Author + information
- Antonio Mangieri1,
- Giuseppe Lanzillo2,
- Letizia Bertoldi3,
- Richard Jabbour4,
- Damiano Regazzoli1,
- Marco Ancona1,
- Akihito Tanaka1,
- Satoru Mitomo5,
- Claudio Montalto6,
- Matteo Pagnesi6,
- Francesco Giannini1,
- Matteo Montorfano6,
- Alaide Chieffo1,
- Josep Rodés-Cabau7,
- Ottavio Alfieri8,
- Antonio Colombo9 and
- Azeem Latib1
- 1Interventional Cardiology Institute San Raffaele Hospital, Milan, Milan, Italy
- 2San Raffaele Scientific Institute, Milan, Italy., Milano, Milan, Italy
- 3San Raffaele Scientific Institute, Milano, Milan, Italy
- 4Imperial College London, London, United Kingdom
- 5IRCCS San Raffaele Scientific Institute, Milan, Milan, Italy
- 6San Raffaele Scientific Institute, Milan, Milan, Italy
- 7Quebec Heart and Lung Institute/Laval University, Quebec, Quebec, Canada
- 8San Raffaele Hospital, Milan, Milan, Italy
- 9Interventional Cardiology Institute San Raffaele Hospital - Stamford Hospital - Columbia University - Centro Cuore Columbus, Milan, Milan, Italy
To analyse and determine the predictors of advanced conduction disturbances requiring late (> 48 hours) permanent pacemaker implantation (PPM) after transcatheter aortic valve implantation (TAVI).
Consecutive patients were identified by retrospective review of a dedicated TAVI database of a single high-volume centre in Milan, Italy between October 2007 and July 2015. Clinical and procedural data were collected to determine predictors of conduction disturbances requiring a PPM at least 48 hours following TAVI.
The overall population included 740 patients. We excluded 78 patients who already had a PPM and 51 patients who received a PPM <48 hours after TAVI. The final analysis included 611 patients. Of these, 54 patients (8.8%) developed an advanced conduction disturbance requiring PPM ≥48 hours following TAVI. PPM implantation was performed after a mean time of 6.1±3.9 days after TAVI. Reasons for PPM implantation included: 1) complete atrio-ventricular block (n= 42, 77%); 2) Mobitz type II block (n=4; 7%); 3) pathological pauses and asystole (n=7, 6.6%), and 4) symptomatic junctional rhythm (n=1; 1.8%). Patients who developed an advanced conduction delay and received a late PPM implantation had a wider QRS width at baseline (113±25 msec vs. 105±23 msec; p=0.009). Baseline right bundle branch block was more frequently present in the group of patients who received a late PPM (12.9%±5.3%; p=0.026). Patients that required a late PPM were more likely to have a self-expandable valve implanted (51.8%vs. 31.9%, p=0.003). Multivariable analysis revealed that PR length after TAVI was an independent predictor of the need for a PPM (OR 1.02; CI 95%: 1.01-1.03; p=0.0001), with a post procedural PR length of 179 msec measured 48 hours after TAVI identified as the optimal cutoff point (sensitivity 82%; specificity 44%) for predicting late PPM implantation, with corresponding area under the receiver operating characteristic curve of 0.738 (95% CI: 0.64-0.82; p=0.001).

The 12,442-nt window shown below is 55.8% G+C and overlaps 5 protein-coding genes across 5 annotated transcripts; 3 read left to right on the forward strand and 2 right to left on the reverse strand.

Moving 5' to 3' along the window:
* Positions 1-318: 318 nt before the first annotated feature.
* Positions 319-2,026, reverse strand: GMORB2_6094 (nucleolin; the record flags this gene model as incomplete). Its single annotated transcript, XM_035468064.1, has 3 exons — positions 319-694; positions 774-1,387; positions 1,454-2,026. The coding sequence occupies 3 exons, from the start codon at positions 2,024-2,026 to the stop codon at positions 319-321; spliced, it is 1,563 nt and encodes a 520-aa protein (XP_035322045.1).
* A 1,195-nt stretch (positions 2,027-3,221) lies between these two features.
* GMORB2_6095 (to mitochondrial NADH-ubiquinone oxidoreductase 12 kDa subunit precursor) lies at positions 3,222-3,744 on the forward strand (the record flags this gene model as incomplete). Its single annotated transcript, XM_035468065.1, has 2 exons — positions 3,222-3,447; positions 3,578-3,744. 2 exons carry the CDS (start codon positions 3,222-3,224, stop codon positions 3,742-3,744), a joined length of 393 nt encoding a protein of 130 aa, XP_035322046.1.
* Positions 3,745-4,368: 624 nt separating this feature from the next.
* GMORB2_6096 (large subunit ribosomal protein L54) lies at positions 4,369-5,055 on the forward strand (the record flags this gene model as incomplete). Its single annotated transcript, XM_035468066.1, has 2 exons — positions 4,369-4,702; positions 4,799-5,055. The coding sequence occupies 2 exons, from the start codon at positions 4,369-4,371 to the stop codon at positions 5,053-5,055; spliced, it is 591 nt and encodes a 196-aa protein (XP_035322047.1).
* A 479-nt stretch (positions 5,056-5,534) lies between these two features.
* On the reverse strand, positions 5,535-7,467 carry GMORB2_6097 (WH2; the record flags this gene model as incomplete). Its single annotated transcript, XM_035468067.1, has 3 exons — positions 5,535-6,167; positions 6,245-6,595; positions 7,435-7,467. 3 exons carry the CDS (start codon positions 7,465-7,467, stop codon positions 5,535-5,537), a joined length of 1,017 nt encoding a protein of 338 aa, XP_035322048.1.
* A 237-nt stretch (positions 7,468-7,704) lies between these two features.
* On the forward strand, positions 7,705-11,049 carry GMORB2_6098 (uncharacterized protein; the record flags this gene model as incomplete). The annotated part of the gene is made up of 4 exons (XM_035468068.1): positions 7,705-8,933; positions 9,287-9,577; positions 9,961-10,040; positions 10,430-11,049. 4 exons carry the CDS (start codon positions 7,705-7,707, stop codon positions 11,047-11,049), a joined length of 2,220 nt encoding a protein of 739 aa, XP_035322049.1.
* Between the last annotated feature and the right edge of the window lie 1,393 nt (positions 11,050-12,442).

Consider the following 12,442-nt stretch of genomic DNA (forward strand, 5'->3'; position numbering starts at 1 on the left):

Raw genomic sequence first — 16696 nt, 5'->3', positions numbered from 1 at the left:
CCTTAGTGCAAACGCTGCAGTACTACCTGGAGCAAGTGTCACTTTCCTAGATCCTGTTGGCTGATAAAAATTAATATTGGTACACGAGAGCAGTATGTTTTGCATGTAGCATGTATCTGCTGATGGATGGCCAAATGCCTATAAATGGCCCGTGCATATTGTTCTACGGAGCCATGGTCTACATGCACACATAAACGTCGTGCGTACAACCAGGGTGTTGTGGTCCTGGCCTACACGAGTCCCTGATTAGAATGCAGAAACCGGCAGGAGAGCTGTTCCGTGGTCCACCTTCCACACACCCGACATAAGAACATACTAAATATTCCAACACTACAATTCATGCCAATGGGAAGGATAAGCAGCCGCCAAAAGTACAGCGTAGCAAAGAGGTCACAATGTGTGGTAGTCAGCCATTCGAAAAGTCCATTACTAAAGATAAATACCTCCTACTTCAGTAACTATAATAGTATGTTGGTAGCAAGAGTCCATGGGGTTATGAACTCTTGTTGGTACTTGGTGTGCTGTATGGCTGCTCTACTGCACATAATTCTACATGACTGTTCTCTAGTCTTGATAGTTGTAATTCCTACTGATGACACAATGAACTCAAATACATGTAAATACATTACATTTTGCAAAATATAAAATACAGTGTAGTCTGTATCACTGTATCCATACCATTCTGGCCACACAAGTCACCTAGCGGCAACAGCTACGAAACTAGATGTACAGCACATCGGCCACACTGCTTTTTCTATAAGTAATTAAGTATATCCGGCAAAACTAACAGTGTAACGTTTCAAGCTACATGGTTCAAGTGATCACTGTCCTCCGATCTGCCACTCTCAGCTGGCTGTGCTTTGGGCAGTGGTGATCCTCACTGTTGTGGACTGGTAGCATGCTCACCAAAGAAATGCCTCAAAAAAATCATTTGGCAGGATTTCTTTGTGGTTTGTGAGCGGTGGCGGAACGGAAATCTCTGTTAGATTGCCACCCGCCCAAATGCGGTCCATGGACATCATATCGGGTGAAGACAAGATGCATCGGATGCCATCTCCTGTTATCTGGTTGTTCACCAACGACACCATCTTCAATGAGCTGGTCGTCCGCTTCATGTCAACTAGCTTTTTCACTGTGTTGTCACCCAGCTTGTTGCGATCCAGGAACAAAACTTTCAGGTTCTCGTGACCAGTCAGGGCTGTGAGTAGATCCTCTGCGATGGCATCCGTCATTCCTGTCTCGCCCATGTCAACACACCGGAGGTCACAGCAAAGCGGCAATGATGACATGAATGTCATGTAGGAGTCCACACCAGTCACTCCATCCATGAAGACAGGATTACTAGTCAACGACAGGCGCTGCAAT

This preliminary analysis indicates that post-procedural PR length is the only independent predictor of late (≥48 hours) advanced conduction disturbances requiring PPM implantation after TAVI. Our study suggests that a simple ECG analysis could help in preventing potential lethal advanced conduction disturbances after TAVI.
STRUCTURAL: Valvular Disease: Aortic